Gabrielle Rose: Or they work down in the States.

Tom Scholte: So we don’t like to whine about it too much, but you did open that can of worms.

Jacqueline: I like talking about this because it’s like the elephant in the room in Canadian film. We don’t talk or do enough about it…

Gabrielle Rose: I think we need to change the perception somehow, but I don’t know quite how.

Bruce Sweeney: It’s never been worse getting money for your films right now.

Tom Scholte: It’s true British Columbia is brutal for the arts in general right now.

Bruce Sweeney: B.C. is brutal.

Tom Scholte: It’s a bad climate for the arts there. We were already the lowest per capita in province for capital funding in the country. They’ve gotten rid of some of the gaming money that used to go to theatre companies. People are leaving B.C..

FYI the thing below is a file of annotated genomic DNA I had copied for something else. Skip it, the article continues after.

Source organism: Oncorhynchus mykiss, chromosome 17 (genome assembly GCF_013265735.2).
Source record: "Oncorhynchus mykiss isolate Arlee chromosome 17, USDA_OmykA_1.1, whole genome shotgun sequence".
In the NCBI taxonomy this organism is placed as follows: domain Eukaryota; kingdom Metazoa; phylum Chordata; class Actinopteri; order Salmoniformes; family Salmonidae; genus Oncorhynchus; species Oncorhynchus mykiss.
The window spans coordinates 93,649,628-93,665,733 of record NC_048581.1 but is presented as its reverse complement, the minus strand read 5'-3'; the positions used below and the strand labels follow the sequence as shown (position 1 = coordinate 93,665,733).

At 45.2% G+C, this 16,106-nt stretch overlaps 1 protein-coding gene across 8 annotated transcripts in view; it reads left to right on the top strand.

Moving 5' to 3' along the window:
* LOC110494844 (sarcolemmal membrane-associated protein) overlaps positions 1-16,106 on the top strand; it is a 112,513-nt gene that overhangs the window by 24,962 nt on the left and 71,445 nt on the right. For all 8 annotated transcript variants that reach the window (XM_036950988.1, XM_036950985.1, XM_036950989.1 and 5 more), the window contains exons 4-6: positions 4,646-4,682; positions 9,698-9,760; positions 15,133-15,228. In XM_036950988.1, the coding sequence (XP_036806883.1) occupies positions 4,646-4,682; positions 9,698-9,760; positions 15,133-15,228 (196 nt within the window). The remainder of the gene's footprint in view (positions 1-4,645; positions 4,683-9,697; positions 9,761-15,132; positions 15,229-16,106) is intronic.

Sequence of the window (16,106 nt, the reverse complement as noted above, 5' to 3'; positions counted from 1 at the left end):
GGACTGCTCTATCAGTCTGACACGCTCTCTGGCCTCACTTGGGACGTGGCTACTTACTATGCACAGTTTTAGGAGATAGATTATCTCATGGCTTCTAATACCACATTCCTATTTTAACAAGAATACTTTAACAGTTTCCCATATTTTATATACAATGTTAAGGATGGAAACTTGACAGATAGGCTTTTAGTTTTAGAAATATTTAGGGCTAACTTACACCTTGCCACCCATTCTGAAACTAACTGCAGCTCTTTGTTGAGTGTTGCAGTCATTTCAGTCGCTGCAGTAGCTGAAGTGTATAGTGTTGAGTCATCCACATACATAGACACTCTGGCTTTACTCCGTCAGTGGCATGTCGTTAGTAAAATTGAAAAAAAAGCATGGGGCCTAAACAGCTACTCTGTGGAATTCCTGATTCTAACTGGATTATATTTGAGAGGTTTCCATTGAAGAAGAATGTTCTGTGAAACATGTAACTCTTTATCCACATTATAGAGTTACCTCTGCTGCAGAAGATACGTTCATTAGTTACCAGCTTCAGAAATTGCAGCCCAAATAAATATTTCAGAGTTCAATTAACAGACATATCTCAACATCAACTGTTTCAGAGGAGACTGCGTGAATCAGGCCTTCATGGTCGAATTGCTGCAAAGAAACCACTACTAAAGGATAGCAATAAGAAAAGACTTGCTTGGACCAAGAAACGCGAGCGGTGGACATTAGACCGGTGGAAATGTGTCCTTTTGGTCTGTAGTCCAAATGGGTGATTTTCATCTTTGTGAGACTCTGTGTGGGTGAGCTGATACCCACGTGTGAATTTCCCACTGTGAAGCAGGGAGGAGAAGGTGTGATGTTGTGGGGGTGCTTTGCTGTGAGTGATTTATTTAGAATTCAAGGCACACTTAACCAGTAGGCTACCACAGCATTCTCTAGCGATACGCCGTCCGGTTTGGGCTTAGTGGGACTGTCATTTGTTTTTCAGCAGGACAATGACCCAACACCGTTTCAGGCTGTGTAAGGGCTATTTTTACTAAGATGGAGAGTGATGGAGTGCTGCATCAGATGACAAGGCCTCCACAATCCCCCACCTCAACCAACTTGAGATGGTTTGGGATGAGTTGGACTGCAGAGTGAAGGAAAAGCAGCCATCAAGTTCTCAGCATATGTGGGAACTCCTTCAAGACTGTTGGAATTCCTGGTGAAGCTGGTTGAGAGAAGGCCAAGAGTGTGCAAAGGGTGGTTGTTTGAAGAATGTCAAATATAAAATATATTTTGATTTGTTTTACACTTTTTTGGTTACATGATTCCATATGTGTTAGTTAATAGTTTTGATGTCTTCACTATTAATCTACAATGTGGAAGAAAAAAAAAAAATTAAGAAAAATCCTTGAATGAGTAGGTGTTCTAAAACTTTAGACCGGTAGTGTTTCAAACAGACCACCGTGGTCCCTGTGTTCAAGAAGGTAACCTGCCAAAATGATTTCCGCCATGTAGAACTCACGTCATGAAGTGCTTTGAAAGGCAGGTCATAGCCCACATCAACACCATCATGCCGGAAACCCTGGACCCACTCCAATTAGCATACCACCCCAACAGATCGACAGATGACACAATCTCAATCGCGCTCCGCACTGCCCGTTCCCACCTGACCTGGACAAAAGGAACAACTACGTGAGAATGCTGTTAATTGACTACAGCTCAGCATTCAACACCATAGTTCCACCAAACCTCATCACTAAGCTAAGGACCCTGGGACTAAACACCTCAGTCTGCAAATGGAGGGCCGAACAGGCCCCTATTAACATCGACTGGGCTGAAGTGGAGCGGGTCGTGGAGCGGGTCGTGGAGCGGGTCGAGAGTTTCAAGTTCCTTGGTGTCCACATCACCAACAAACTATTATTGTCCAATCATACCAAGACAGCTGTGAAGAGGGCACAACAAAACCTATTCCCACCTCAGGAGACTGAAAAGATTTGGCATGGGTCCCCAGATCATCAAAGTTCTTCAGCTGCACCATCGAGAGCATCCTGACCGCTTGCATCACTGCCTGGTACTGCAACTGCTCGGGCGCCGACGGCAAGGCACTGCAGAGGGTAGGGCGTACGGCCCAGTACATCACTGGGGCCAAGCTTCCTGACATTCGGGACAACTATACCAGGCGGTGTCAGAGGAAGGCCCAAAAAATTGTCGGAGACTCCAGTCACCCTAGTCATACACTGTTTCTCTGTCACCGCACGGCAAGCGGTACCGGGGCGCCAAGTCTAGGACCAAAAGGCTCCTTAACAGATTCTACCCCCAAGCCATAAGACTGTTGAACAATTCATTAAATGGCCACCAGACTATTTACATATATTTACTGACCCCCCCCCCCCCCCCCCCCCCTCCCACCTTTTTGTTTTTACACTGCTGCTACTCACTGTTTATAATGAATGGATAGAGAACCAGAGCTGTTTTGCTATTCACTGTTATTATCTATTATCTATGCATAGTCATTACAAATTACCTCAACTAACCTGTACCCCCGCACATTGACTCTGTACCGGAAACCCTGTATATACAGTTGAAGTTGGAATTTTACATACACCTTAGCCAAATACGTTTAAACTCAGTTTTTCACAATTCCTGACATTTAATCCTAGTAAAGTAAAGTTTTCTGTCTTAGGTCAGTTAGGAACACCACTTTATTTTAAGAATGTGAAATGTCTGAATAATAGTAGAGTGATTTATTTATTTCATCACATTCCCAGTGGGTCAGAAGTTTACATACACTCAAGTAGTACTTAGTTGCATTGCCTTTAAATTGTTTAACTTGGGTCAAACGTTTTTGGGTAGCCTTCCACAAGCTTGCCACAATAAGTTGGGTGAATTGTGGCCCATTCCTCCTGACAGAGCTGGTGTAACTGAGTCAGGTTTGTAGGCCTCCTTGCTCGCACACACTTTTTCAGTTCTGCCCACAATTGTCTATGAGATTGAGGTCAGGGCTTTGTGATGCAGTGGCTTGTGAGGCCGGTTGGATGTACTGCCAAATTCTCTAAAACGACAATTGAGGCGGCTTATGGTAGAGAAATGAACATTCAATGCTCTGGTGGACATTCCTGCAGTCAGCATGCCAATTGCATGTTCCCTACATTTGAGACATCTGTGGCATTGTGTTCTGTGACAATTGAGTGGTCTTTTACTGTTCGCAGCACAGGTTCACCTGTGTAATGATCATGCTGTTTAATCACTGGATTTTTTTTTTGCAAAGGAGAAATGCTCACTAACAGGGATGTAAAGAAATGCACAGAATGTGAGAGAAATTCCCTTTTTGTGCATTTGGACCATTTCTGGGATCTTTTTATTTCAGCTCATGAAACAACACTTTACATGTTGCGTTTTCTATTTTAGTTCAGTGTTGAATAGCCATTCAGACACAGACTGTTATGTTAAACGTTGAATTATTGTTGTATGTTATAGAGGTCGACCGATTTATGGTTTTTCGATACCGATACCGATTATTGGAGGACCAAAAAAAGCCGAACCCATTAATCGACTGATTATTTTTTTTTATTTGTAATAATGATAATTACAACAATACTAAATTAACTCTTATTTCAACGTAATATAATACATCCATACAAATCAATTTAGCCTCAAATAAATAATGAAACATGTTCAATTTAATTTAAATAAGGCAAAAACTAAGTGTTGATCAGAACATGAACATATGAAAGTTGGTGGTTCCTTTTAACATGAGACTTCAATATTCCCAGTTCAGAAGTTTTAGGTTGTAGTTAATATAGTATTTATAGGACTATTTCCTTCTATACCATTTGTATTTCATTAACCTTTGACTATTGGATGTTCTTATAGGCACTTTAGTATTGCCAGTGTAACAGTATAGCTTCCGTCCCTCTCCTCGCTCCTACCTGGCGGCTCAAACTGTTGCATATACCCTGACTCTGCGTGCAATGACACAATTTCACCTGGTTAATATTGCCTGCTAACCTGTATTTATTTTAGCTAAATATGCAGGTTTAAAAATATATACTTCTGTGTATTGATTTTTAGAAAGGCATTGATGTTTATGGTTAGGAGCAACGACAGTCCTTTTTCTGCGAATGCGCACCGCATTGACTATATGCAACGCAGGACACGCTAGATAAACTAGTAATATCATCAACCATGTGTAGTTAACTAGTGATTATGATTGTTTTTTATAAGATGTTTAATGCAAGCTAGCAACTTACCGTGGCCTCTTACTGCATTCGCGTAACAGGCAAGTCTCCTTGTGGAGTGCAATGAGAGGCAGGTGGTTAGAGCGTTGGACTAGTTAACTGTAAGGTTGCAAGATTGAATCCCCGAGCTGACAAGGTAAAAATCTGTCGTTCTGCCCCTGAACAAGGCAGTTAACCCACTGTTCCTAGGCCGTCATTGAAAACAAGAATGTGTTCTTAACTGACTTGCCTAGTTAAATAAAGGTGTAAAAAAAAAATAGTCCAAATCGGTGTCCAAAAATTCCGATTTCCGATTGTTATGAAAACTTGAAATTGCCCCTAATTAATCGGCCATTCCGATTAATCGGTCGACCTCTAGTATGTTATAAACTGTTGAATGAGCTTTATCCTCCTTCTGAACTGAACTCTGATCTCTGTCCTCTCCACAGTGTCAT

Gabrielle Rose: They closed the Playhouse theatre.

Tom Scholte: The Playhouse theatre closed. I talked to a friend of mine who said, “I feel like every week it’s another going away party I’m at because people are leaving.”

Gabrielle Rose: The biggest problem is that the industry comes back and that foundation that you had so beautifully six or seven years ago is gone. It will build up fast if it comes back. But it’s hard.

Tom Scholte: These things go in cycles and political ideas go in cycles, so who knows?

Jacqueline: What’s next for all of you? Tom, will you direct again?